In a 7-2 decision, the Texas Supreme Court has ruled that claims for “biological injury” are equivalent to claims for “bodily injury” and that complaints presenting broad statements such as “… brought for monetary damages” and “…. to obtain maximum legal and equitable relief” constitute a request for “damages because of bodily injury,” even when the requested relief appears to be limited to economic damages.
These findings were made in Zurich American Ins. Co. v. Nokia, Inc., Case No. 06-1030, a case that once again addressed the Texas “eight corners” rule, a rule which the Court continues to strictly apply.
Nokia raised the issue of whether a liability insurer had an obligation to defend putative class action complaints alleging that the use of cellular phones without headsets exposes the users to radio frequency radiation, which causes biological injury to brain cells. The difficulty was created by the fact that: (1) the complaints alleged that there were “no individual issues of injury” among the members of the class (implying that no damages were being sought for bodily injury); and (2) the only “damage” specifically sought was the cost of a headset (which would only prevent further exposure). In two of the three coverage cases, the trial court had found no duty to defend, but the Dallas Court of Appeals held in all three that such a duty existed.
In its opinion, the Court commented that it would not permit the carriers to use extrinsic evidence (such as class counsel’s statement that plaintiffs’ claims were not for bodily injury but for economic damages), but would adhere to a strict application of the “eight corners rule.” Only with respect to a single underlying case did the court find the absence of a duty to defend, because the amended pleading in that case specifically eschewed personal injury damages.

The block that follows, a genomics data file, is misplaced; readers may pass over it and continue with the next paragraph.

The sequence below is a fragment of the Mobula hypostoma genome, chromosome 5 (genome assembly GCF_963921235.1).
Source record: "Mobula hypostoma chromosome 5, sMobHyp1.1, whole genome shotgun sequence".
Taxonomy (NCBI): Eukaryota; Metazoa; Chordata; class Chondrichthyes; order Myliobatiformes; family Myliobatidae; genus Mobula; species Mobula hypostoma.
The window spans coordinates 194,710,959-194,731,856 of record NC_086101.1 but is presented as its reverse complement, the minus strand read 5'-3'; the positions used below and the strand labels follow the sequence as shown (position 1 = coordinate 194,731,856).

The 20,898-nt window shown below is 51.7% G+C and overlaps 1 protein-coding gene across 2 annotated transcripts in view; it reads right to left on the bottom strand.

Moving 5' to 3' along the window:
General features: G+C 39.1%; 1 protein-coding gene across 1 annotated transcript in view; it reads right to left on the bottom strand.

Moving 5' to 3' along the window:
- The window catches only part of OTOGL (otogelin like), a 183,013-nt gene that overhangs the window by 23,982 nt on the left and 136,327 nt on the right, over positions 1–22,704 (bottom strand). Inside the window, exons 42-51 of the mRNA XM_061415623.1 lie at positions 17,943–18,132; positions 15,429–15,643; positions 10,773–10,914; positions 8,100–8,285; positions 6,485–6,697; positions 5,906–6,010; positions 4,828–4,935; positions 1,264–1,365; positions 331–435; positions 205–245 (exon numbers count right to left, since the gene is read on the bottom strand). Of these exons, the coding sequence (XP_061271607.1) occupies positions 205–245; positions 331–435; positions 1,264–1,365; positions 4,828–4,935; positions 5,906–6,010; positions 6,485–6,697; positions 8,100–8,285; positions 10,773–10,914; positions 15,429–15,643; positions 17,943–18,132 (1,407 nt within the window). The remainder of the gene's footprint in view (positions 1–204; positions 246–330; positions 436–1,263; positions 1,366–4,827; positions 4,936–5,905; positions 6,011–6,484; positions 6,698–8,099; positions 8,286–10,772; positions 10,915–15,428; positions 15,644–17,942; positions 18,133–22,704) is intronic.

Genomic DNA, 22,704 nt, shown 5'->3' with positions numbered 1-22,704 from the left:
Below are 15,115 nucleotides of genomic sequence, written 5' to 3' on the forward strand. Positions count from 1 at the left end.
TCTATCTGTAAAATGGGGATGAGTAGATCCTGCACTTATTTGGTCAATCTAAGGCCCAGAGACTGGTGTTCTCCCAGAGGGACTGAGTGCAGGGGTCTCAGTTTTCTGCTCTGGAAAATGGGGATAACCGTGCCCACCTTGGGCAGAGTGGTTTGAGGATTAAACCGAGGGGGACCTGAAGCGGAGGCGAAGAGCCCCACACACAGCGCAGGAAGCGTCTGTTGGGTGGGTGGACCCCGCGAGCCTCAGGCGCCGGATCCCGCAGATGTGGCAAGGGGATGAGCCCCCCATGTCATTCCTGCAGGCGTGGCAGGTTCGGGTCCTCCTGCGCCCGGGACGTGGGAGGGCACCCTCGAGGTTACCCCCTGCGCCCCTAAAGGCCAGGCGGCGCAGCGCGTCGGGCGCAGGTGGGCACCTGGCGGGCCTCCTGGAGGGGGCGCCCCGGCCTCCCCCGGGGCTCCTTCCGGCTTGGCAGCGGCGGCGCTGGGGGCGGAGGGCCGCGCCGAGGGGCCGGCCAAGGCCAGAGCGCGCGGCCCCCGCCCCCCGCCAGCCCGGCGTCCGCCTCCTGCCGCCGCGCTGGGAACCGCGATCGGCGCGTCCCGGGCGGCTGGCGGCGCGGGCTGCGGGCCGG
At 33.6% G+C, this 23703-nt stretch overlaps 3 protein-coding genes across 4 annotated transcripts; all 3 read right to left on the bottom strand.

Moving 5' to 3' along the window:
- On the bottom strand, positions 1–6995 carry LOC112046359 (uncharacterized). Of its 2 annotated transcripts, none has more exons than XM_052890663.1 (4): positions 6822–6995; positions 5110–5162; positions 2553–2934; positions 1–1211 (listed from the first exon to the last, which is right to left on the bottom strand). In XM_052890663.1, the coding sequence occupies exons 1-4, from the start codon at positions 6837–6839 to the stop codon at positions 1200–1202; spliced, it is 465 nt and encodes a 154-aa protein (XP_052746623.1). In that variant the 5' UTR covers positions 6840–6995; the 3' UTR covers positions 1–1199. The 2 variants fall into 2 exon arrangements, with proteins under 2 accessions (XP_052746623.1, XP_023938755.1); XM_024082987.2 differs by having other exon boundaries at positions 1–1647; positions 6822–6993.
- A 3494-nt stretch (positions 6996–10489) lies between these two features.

The majority opinion was authored by Chief Justice Jefferson. A dissenting opinion was issued by Justice Hecht, joined by Justice Brister, chastising the Court for taking a “naive” view of the class action allegations. Because there were no express claims for personal injury damages, the class was defined to include purchasers (not just users) of phones, and issues of individual personal injury would destroy any chance of class certification, Hecht concluded that there should be no duty to defend. The dissent concluded by lamenting that the Court’s decision “handles the eight-corners rule in a way that rewards cute and clever pleading that strains credulity.”
Although the facts of the underlying lawsuits are unlikely to be replicated, the Court’s strong adherence to both the “liberal construction” rule and a strict eight corners rule, even in the face of what appeared to be obvious attempts to avoid recovery of personal injury damages, is notable.
The opinion issued in Nokia, Inc., also applies to two other pending “cell phone” cases: Federal Ins. Co. v. Samsung Electronics America, Case No. 06-1040, and Trinity Universal Insurance Co. v. Cellular One Group, Case No. 07-0140.
By Sid Davis
Sidney H. Davis, Jr. passed away on October 26, 2009. If you are seeking legal help, or have a question about this article or a pending legal matter, please contact Dawn Woelfel Hansen at (214) 741-1166.